The first record of settlers in the area occurred in 1834 however by 1836 pioneer settlers abandoned the area due to frequent Indian attacks and invasion by General Santa Anna and the Mexican Army. From 1866 till 1885, the famous Chisholm Trail cattle drove passed through this area.

In the 1860s, Salado built a wire cable suspension bridge, first in this county, which allowed travelers to cross the Salado Creek until the flood of 1900. By 1884 Salado had a population of 900, seven churches, 14 stores, two hotels, two blacksmiths, and three cotton gins.

However, after the railroads bypassed Salado to the North and South, trade moved away from the town and population began to dwindle, hitting 400 by 1914 and down to 200 by 1950. The amazing historic heritage can be seen in the remaining landmarks along the original Main Street of Salado.

  • 1

    Anderson House

    Built in 1860 by James B. Anderson, one of the town's founders and a school trustee in Salado. Community leaders, lawyers, and doctors have lived here.

  • 2

    Anderson Store

    Built in 1860. Since 1963, the store has been used for a law office, saloon, stage stop, and art.

  • 3

    George Washington Baines

    George Washington Baines was the father of Joseph Wilson Baines who was the father of Rebekah Baines, mother of Lyndon B. Johnson. A Baptist minister, Rev. Baines had been president of Baylor University and traveled for the Baptist State Convention when he built this house around 1866.

  • 4

    Norton-Orgain House

    Built around 1872 by Edward R.A. Buckles. Residing here only a short time, Edward Buckles sold the house in 1873 to Colonel Nimrod Lindsay Norton and his wife Mary (Hall). Colonel Norton, a Confederate veteran, was active in agricultural activities during his residence in Salado and was a charter member of the local grange. He was also a member of the Capitol Building Commission. In 1882, Colonel Norton sold the property to John and Kate (Galvin) Orgain, prominent educators in Salado for many years. John served as County School Superintendent; Kate taught at Salado College and Thomas Arnold High School and was a published author. The Orgains resided here until 1907.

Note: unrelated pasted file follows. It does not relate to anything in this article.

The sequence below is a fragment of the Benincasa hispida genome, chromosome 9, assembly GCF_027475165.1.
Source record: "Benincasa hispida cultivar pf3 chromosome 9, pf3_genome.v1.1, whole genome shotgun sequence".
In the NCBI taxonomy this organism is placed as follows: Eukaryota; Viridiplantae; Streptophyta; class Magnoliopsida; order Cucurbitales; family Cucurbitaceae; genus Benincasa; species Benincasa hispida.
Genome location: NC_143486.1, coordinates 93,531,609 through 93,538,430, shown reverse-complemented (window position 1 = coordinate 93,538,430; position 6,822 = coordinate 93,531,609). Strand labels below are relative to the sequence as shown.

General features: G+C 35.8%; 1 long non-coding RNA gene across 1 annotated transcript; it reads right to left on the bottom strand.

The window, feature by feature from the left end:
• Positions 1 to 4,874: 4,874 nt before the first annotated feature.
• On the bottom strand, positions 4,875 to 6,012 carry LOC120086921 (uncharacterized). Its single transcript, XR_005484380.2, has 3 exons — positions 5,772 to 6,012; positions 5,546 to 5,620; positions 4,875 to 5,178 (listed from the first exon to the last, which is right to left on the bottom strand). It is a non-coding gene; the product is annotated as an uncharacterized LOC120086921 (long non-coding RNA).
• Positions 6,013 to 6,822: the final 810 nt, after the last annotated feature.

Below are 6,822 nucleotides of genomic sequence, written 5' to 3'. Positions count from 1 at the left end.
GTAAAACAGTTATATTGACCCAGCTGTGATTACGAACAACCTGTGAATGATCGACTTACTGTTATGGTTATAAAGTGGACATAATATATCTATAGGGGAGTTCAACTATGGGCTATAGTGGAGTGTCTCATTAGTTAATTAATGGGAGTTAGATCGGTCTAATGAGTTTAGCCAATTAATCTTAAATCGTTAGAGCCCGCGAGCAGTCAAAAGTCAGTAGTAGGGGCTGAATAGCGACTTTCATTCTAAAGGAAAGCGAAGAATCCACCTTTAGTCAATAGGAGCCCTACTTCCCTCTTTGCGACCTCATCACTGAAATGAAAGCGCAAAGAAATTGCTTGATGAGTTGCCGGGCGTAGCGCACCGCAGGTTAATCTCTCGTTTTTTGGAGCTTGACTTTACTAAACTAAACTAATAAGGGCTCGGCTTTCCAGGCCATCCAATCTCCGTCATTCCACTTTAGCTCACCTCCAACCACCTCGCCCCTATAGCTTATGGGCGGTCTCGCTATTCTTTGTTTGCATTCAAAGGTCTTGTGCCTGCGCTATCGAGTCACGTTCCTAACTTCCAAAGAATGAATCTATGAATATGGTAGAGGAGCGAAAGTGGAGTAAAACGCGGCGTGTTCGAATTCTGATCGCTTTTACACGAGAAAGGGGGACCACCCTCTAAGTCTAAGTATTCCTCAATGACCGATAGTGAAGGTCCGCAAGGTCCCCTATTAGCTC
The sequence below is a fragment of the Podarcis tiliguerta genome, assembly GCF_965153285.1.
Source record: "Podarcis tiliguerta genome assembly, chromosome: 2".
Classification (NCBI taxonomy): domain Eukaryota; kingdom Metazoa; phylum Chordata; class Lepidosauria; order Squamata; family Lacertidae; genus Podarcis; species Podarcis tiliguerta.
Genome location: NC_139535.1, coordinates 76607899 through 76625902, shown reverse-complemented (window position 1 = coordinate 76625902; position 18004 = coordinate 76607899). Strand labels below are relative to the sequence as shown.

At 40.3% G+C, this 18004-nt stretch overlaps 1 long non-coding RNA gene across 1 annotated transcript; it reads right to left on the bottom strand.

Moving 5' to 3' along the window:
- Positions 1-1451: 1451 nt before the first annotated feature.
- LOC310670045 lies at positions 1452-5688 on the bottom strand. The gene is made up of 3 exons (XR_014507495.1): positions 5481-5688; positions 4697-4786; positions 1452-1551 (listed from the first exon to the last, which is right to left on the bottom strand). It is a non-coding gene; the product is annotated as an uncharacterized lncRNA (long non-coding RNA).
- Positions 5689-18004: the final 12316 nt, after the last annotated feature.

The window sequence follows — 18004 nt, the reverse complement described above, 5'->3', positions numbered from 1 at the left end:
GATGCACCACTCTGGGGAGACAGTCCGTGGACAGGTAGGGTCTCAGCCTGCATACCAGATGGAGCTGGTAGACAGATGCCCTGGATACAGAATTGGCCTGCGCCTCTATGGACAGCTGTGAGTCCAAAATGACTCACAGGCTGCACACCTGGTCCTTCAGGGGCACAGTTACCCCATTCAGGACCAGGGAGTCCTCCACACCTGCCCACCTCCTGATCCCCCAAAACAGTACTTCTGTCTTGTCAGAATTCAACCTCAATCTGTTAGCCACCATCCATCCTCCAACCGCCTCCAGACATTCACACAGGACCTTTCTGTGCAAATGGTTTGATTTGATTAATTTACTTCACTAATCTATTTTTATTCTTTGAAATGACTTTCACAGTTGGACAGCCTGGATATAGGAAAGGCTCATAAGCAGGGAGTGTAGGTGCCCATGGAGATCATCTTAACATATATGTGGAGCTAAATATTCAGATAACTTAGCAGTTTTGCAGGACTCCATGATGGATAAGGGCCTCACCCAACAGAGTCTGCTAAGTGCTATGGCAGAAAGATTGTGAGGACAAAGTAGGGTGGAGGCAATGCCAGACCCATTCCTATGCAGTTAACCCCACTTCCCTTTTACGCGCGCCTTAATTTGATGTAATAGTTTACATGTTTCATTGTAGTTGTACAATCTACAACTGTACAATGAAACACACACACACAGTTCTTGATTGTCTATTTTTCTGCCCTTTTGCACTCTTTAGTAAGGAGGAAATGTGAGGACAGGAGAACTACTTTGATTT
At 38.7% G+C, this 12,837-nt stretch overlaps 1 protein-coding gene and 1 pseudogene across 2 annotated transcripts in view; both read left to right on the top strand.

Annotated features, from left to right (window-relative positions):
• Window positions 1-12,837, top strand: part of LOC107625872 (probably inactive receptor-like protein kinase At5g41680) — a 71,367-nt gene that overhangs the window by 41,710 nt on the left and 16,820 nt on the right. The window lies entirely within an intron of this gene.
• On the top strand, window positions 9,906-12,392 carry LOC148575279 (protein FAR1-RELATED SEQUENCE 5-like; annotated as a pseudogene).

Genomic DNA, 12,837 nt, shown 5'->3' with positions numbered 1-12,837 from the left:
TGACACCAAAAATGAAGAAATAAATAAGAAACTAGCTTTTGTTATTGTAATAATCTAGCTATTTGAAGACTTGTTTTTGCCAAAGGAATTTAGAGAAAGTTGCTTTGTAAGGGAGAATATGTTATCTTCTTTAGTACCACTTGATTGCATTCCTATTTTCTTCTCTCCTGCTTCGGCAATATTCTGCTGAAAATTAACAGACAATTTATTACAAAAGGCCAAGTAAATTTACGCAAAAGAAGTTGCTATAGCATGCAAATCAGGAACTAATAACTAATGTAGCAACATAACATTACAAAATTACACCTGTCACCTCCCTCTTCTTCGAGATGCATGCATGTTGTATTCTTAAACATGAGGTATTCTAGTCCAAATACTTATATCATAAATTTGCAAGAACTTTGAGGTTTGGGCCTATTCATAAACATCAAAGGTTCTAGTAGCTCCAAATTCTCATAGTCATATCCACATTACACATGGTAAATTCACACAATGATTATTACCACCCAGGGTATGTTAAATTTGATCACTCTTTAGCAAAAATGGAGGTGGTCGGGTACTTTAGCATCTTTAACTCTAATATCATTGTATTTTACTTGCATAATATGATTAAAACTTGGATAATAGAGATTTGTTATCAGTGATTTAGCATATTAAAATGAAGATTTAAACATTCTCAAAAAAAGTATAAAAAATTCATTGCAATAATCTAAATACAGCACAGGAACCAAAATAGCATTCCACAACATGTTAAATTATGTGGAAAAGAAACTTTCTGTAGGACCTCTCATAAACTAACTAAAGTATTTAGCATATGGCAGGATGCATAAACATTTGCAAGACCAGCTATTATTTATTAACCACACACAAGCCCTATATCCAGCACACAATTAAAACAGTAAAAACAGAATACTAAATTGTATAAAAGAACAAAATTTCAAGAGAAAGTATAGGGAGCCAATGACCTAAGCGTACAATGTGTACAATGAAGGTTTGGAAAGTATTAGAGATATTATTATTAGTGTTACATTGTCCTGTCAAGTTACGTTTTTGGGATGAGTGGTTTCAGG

• 5

    Salado College

    Built in 1859, Salado College was established as one of the first co-educational institutions of higher education at a time when most colleges were only for the wealthy and men.  Unfortunately, fires destroyed Salado College, the last one in 1924, but ruins still remain and are available for tours.

  • 6

    Captain Robert Halley House

    Captain Robert B. Halley built this house in 1860 the same year he was a delegate to the Democratic Convention in Galveston. He organized the Salado Mounted Troops, a quasi-ranging company, at the start of the Civil War. This was the first organization of its kind in Bell County and among the first in Texas. It currently is a bed and breakfast called The Halley House.

  • 7

    Stagecoach Inn

    Stagecoach Inn opened in 1861 as the Shady Villa Hotel. Before closing down for renovations in 2015, it was the oldest, continuously operating hotel in Texas. Guests of the Inn have included Sam Houston, Robert E. Lee, George Custer, Shanghai Pierce, Sam Bass and Jesse James.

  • 8

    Tyler House

    Built in 1857 by Orville Thomas Tyler. Tyler was a Pioneer Texan, County Judge, Member of the Legislature, and president of the Board of Trustees of Salado College.

  • 9

    Boles-Aiken Log Cabin

    Built in the 1850s, the cabin was discovered in 1986 inside a house being torn down on Center Center in Salado. It is thought to have been a stage stop before becoming hidden in a residence.

  • 10

    William Reed House

    William Whitaker Reed was a Tennessee native and a pioneer in the settlement of Bell County. The house which Reed built in 1850 was restored and relocated in 2008 as the Salado Visitor's Center. The structure is made of hand-hewn oak logs cut from the bottoms of the Little River. The house was windowless except for small openings from which to fire a gun. It was designed for both shelter and security at a time when attacks from Indians was abundant.